A place to show my love for my granddaughter who lives with Cerebral Palsy and my passion for painting. In an effort of raising awareness for C.P. every painting brush stroke I make on raw canvas is a stroke of love, as I discretely paint a green C.P. awareness ribbon in every piece. Can you find them?Do you know someone who would like to have a painting done? email email@example.com
Saturday, July 30, 2011
My previous post was a reminder of words that may be viewed as inappropriate to someone who has special needs. One of my loyal readers asked me to do a follow up and mention a few things that would be appropriate words to say. I always try to keep in mind that some people are a bit more sensitive than others, but in my opinion if we just remember these three things kindness, compassion and a welcoming smile, the rest will fall into place. I totally understand that it is difficult to know what to say or how to act around people of different abilities, but please try and overcome this. A very simple thing to say is... “Hello” or “good morning”. Just the same thing that you would say to anyone else. Hailey is considered non verbal, she is certainly not non-vocal. It is always appropriate to speak to her directly, even if her response is not one that you understand, that is o.k. she is in the room, lets include her. My mom loved Hailey so much, but had no idea how to talk with her initially (miss you mom :( When she was at the house, she would look at me and say “how’s Hailey” while Hailey was right beside me, I constantly said, she’s right there mom, ask her. Now, that didn’t make my mom a bad person, she just needed a little help in understanding how to talk to her and when she finally understood, she would ask to speak to her on the phone every time she called. I would assure my mother that Hailey was smiling in acknowledgement of hearing her voice, and that made us all happy.
The same principles that apply to typically developing children apply to children who have special needs -just at a different pace to match their learning abilities. It is o.k.and even welcomed to introduce your child to Hailey, or if you know us, ask to arrange a play date. Like other 4 year old girls Hailey loves to play, she enjoys other children, she loves dolls, and going in the swimming pool. She also has many things that she doesn’t like, she has good days and bad days. She has a beautiful smile that helps to define her character, her disability does not. ( But don’t let that smile fool ya) Her scream is probably louder and more demanding than anyone I know, her emotions can go from one extreme to the next at the drop of a dime. Her frustration level sometimes seams higher than the tallest mountain. Her personality is her own.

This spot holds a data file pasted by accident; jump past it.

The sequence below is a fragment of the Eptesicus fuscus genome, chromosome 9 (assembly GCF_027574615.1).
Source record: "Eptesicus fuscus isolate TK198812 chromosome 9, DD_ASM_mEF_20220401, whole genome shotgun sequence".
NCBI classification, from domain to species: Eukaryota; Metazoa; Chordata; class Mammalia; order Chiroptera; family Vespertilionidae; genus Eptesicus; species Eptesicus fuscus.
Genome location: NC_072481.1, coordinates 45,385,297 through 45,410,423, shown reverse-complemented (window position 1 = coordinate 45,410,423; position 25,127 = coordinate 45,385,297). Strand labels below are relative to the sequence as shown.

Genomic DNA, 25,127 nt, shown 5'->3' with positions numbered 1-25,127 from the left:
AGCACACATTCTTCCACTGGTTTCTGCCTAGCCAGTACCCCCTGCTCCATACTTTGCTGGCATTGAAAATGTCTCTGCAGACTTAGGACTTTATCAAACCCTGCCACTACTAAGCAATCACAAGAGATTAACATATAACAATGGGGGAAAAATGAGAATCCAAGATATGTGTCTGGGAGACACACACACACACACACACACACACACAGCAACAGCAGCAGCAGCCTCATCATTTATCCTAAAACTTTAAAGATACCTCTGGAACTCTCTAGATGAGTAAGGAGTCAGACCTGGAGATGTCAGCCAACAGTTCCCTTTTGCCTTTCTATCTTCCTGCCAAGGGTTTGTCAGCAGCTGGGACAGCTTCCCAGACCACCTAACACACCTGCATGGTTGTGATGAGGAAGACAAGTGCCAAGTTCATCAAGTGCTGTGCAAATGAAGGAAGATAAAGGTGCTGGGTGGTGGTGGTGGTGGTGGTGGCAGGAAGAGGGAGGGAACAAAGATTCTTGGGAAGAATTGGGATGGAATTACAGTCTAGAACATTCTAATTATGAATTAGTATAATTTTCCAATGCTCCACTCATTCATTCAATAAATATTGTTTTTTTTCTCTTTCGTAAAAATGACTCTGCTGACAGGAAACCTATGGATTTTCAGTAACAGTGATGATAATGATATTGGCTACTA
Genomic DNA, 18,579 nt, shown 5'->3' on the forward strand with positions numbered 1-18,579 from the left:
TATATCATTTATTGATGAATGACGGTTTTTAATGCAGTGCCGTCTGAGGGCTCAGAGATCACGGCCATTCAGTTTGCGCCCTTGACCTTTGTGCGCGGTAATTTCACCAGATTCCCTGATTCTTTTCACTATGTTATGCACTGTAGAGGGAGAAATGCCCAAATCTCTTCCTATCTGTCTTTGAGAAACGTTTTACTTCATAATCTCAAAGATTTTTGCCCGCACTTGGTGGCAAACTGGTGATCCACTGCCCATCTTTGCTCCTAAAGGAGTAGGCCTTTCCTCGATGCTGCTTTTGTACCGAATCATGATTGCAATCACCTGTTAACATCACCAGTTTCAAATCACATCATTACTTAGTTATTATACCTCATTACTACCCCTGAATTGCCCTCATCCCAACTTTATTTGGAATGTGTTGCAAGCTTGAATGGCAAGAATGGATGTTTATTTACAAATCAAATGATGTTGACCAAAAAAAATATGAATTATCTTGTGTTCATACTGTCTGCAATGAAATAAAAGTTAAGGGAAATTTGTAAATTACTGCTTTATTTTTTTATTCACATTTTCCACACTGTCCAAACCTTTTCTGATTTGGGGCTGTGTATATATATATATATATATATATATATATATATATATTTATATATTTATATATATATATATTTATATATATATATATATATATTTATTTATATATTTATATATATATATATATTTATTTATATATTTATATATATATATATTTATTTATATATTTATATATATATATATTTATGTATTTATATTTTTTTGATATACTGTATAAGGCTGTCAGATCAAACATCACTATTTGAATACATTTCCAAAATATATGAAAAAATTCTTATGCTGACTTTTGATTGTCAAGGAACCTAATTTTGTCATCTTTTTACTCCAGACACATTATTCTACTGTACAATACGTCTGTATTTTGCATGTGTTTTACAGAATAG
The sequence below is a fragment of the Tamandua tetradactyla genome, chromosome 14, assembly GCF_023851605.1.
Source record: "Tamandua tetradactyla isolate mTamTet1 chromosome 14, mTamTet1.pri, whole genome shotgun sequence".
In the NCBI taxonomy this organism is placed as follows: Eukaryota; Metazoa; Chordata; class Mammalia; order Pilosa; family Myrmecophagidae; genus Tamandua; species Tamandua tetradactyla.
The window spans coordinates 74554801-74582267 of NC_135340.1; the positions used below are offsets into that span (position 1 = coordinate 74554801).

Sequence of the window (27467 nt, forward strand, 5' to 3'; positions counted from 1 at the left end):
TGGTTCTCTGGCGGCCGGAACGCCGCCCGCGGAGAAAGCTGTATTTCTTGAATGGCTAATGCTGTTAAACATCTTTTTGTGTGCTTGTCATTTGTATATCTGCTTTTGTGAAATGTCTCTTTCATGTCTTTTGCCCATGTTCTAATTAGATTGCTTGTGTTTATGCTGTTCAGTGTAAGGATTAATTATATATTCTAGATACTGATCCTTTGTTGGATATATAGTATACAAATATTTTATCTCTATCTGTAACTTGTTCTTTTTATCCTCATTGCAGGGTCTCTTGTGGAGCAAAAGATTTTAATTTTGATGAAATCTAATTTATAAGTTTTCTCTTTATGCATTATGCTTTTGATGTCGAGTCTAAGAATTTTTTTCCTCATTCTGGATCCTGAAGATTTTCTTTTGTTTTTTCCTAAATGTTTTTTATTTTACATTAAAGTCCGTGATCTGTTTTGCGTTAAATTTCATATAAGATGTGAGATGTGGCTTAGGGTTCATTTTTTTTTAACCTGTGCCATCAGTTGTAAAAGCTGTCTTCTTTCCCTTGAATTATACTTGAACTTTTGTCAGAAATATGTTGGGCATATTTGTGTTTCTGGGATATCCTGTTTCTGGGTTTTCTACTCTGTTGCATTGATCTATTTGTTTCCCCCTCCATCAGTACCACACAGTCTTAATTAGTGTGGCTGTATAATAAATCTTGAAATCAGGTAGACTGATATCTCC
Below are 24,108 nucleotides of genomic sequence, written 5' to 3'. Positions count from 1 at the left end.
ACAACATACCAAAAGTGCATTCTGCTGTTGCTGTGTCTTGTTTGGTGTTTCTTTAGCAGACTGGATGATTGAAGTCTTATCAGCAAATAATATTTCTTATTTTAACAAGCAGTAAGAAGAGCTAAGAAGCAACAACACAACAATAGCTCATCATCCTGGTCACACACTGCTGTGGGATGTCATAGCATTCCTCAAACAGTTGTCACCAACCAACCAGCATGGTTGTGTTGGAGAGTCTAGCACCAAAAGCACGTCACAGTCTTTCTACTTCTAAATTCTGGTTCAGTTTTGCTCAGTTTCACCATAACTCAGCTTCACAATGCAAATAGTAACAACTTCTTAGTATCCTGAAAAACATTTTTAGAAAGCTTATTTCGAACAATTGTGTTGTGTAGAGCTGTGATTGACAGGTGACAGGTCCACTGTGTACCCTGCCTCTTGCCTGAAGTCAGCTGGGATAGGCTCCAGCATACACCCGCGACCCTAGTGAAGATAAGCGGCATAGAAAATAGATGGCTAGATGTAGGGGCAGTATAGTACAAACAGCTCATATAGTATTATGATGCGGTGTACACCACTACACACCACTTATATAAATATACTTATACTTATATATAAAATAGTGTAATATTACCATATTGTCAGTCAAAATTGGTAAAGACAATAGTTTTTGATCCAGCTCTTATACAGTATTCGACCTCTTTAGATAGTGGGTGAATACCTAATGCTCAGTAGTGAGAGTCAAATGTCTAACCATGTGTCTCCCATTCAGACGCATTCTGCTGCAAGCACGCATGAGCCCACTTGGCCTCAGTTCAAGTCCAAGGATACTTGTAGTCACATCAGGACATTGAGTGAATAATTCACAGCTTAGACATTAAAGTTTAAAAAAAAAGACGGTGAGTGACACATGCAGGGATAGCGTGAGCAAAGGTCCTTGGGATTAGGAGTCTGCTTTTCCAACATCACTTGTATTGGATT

Hopefully this has helped you to interact with people who’s needs may be different than yours. I hope I opened your eyes, your mind and your heart. Hailey has certainly done that for me.
Wednesday, July 20, 2011
Sometimes words and actions can be hurtful. Being the grandmother of a beautiful little girl who just happens to have C.P. I am reminded everyday how words can be hurtful, more often than not these words are not meant to be offensive, or hurtful, it is simply the lack of understanding.
So I thought I would just subtly remind people to choose their words a bit more carefully. I can’t tell you how many times in a week, Hailey comes up in conversation (well, hundreds of times actually, after all I am a proud Grammy). Very often when I happen to see or hear from someone that I haven’t heard from in years or perhaps it just comes up in general conversation that Hailey has C.P. It never fails, the dreadful words slip off their tongue effortlessly and without much thought “...Oh, i’m so sorry, that must be so difficult, is this something that she will grow out of” or how about this one...she will never have a good quality of life. Though I am well aware that her quality of life will be compromised, the reminder is unnecessary and I chose to focus on challenging her everyday and promoting her independence. These are the kinds of things that will benefit her best. I’ve heard people say that people with C.P. and other disabilities are not normal, and I can’t help but wonder who decides what “normal” is.
As defined in Wikipedia... In behavior, normal refers to a lack of significant deviation from the average. The phrase "not normal" is often applied in a negative sense (asserting that someone or some situation is improper, sick, etc.) Well, Hailey is not improper at all. Actually her actions happen to be more proper than the people who ask these silly questions or make these remarks without thinking them through. Now, don’t get me wrong, I am not saying that I didn’t do or say similar things before Hailey was born. I had no idea what to say or how to act around others who had a disability. But now I know better, and I want you to know better too. Always be aware of the impact your words can have on others. Teach your children that it is o.k. to talk to people who have a disability, otherwise you are not only sending my child the wrong message, but your child as well. I think it is all in the education, it is the process by which society deliberately transmits its accumulated knowledge, skills and values from one generation to another, so please, pass it along.